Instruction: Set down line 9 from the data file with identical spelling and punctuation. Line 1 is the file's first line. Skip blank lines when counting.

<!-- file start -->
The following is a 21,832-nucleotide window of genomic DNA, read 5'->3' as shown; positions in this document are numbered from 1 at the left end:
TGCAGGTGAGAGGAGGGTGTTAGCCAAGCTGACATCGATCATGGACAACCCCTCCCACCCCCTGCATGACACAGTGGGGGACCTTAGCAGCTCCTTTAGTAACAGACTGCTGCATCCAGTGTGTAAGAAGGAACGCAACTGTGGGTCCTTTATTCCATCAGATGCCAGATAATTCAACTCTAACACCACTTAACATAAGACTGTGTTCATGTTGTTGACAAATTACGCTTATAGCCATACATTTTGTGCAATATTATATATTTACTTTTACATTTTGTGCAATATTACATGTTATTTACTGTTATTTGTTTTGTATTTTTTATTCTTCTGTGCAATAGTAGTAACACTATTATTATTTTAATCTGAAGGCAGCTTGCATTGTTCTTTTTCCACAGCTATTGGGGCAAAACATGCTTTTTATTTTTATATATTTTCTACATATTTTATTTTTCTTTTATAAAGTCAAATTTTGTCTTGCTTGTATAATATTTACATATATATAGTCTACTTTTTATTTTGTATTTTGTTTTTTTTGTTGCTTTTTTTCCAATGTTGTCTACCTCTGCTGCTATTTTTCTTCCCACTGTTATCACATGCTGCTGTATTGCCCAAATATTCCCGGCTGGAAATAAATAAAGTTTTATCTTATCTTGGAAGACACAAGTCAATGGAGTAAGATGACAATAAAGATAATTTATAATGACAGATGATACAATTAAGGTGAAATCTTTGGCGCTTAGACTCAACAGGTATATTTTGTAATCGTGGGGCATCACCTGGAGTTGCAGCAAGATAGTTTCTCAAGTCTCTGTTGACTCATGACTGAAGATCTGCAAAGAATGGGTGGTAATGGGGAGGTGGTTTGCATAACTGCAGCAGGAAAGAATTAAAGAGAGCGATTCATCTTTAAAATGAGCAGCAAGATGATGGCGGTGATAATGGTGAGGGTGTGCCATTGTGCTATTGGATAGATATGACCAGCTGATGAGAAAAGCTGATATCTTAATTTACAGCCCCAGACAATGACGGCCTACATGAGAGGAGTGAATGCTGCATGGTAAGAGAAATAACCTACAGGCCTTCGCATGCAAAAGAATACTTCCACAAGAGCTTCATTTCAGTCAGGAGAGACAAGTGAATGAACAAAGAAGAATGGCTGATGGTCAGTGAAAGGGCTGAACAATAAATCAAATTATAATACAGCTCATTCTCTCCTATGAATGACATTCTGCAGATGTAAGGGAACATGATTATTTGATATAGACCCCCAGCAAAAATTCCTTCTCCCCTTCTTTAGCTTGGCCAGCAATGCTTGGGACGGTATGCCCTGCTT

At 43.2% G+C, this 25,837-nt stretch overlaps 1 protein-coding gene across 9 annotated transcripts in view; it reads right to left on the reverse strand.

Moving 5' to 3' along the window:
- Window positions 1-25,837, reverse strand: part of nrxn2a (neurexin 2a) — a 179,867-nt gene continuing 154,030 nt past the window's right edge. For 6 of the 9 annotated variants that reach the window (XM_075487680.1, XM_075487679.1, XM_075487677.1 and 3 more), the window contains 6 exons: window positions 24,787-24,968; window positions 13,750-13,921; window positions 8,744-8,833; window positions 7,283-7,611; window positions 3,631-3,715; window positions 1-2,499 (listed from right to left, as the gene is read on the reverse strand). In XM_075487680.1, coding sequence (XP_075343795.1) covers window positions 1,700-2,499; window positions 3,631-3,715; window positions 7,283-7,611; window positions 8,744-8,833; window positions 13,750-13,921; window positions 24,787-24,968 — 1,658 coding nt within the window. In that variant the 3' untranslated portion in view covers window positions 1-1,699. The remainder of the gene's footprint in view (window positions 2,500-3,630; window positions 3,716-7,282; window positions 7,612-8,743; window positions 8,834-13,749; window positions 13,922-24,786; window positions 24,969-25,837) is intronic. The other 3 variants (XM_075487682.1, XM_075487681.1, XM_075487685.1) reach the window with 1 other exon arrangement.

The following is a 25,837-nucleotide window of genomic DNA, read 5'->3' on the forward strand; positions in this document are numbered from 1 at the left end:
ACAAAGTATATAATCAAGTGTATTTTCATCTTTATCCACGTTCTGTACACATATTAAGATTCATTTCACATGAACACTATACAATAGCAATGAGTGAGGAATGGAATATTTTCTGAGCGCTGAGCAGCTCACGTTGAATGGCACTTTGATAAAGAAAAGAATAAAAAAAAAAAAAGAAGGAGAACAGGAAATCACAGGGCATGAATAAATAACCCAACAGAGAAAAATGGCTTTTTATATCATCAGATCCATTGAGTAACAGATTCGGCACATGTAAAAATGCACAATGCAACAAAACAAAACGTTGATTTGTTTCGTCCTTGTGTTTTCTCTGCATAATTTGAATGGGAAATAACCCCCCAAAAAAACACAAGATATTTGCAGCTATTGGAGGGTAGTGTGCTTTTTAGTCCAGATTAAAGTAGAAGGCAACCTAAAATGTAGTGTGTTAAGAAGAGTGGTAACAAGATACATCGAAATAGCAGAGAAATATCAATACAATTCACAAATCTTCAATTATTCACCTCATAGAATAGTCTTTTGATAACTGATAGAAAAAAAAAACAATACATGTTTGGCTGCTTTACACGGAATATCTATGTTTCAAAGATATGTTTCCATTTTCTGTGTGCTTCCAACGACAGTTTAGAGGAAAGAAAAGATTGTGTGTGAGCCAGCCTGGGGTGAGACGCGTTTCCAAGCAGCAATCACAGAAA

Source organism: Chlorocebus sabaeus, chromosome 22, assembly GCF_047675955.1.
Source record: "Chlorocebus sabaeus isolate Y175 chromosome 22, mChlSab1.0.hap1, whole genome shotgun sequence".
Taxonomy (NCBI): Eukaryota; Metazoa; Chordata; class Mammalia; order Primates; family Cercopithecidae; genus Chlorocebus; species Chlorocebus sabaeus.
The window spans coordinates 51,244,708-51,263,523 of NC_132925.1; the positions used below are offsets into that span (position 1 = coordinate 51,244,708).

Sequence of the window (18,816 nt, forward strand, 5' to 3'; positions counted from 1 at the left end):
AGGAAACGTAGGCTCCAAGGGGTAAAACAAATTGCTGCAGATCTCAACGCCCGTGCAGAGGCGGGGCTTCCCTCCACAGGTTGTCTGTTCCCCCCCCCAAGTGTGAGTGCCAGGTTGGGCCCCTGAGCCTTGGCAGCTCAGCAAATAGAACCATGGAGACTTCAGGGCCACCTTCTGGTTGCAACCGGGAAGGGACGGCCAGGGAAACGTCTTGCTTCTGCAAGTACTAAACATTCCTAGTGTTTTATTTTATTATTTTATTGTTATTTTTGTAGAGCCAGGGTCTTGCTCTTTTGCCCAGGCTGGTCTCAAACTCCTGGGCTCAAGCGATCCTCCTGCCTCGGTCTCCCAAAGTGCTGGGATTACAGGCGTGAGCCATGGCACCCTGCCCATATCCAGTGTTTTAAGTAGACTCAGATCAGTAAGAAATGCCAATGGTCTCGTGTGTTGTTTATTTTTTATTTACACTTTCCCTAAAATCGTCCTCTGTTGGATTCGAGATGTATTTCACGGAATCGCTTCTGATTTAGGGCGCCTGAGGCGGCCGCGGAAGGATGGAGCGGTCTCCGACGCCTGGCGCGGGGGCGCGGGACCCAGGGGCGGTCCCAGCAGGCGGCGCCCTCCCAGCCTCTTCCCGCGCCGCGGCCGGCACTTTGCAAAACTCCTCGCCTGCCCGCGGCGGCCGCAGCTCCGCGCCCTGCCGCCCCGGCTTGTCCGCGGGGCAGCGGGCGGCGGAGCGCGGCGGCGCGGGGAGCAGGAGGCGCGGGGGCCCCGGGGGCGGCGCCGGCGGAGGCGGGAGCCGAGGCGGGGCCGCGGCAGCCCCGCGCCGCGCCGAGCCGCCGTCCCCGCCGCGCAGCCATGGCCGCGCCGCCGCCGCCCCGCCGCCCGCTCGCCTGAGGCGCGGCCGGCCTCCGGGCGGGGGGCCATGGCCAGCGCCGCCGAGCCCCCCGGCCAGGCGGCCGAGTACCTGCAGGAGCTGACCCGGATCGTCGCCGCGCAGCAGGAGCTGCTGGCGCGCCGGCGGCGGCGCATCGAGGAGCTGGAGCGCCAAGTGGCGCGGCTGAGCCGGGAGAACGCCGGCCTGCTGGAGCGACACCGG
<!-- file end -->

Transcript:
Source record: "Chlorocebus sabaeus isolate Y175 chromosome 22, mChlSab1.0.hap1, whole genome shotgun sequence".